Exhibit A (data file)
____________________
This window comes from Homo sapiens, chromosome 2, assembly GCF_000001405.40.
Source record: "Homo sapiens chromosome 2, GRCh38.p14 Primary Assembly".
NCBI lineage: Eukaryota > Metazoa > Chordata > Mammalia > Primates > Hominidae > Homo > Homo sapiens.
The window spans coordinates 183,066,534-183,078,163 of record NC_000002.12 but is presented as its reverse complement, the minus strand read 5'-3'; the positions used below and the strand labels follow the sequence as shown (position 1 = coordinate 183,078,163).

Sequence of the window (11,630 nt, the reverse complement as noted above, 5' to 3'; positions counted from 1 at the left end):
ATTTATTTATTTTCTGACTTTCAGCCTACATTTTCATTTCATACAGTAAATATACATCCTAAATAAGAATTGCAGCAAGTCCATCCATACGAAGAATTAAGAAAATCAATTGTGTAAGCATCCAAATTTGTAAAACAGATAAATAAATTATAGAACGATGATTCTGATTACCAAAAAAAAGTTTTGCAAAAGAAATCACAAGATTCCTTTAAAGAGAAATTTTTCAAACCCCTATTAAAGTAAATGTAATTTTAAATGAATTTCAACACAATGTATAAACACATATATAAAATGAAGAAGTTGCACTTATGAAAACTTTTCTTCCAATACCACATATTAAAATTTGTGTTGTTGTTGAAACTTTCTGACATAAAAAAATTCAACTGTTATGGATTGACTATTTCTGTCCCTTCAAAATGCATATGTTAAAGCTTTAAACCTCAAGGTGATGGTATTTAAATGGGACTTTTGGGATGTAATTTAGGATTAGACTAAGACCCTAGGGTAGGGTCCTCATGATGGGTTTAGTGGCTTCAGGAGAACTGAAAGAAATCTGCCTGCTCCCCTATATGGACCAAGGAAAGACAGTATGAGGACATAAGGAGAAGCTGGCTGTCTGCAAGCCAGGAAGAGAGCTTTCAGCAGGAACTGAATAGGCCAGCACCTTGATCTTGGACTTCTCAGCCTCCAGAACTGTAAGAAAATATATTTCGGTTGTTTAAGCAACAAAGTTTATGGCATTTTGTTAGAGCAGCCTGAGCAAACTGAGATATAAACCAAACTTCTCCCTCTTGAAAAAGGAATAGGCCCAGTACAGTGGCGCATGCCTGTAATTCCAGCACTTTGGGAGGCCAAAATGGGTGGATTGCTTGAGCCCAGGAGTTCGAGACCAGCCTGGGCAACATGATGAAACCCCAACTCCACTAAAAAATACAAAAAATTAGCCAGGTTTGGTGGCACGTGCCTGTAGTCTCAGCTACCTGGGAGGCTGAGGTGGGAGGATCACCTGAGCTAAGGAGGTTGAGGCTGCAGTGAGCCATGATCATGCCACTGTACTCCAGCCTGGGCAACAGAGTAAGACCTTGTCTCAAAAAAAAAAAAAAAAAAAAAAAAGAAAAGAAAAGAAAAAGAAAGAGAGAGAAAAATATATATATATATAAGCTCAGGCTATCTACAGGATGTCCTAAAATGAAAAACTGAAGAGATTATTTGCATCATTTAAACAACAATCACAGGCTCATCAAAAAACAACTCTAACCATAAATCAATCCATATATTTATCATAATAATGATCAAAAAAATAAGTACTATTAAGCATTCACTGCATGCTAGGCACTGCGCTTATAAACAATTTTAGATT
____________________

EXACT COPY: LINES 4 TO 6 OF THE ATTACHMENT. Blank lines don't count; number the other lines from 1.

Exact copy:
The window spans coordinates 183,066,534-183,078,163 of record NC_000002.12 but is presented as its reverse complement, the minus strand read 5'-3'; the positions used below and the strand labels follow the sequence as shown (position 1 = coordinate 183,078,163).

Sequence of the window (11,630 nt, the reverse complement as noted above, 5' to 3'; positions counted from 1 at the left end):
ATTTATTTATTTTCTGACTTTCAGCCTACATTTTCATTTCATACAGTAAATATACATCCTAAATAAGAATTGCAGCAAGTCCATCCATACGAAGAATTAAGAAAATCAATTGTGTAAGCATCCAAATTTGTAAAACAGATAAATAAATTATAGAACGATGATTCTGATTACCAAAAAAAAGTTTTGCAAAAGAAATCACAAGATTCCTTTAAAGAGAAATTTTTCAAACCCCTATTAAAGTAAATGTAATTTTAAATGAATTTCAACACAATGTATAAACACATATATAAAATGAAGAAGTTGCACTTATGAAAACTTTTCTTCCAATACCACATATTAAAATTTGTGTTGTTGTTGAAACTTTCTGACATAAAAAAATTCAACTGTTATGGATTGACTATTTCTGTCCCTTCAAAATGCATATGTTAAAGCTTTAAACCTCAAGGTGATGGTATTTAAATGGGACTTTTGGGATGTAATTTAGGATTAGACTAAGACCCTAGGGTAGGGTCCTCATGATGGGTTTAGTGGCTTCAGGAGAACTGAAAGAAATCTGCCTGCTCCCCTATATGGACCAAGGAAAGACAGTATGAGGACATAAGGAGAAGCTGGCTGTCTGCAAGCCAGGAAGAGAGCTTTCAGCAGGAACTGAATAGGCCAGCACCTTGATCTTGGACTTCTCAGCCTCCAGAACTGTAAGAAAATATATTTCGGTTGTTTAAGCAACAAAGTTTATGGCATTTTGTTAGAGCAGCCTGAGCAAACTGAGATATAAACCAAACTTCTCCCTCTTGAAAAAGGAATAGGCCCAGTACAGTGGCGCATGCCTGTAATTCCAGCACTTTGGGAGGCCAAAATGGGTGGATTGCTTGAGCCCAGGAGTTCGAGACCAGCCTGGGCAACATGATGAAACCCCAACTCCACTAAAAAATACAAAAAATTAGCCAGGTTTGGTGGCACGTGCCTGTAGTCTCAGCTACCTGGGAGGCTGAGGTGGGAGGATCACCTGAGCTAAGGAGGTTGAGGCTGCAGTGAGCCATGATCATGCCACTGTACTCCAGCCTGGGCAACAGAGTAAGACCTTGTCTCAAAAAAAAAAAAAAAAAAAAAAAAGAAAAGAAAAGAAAAAGAAAGAGAGAGAAAAATATATATATATATAAGCTCAGGCTATCTACAGGATGTCCTAAAATGAAAAACTGAAGAGATTATTTGCATCATTTAAACAACAATCACAGGCTCATCAAAAAACAACTCTAACCATAAATCAATCCATATATTTATCATAATAATGATCAAAAAAATAAGTACTATTAAGCATTCACTGCATGCTAGGCACTGCGCTTATAAACAATTTTAGATT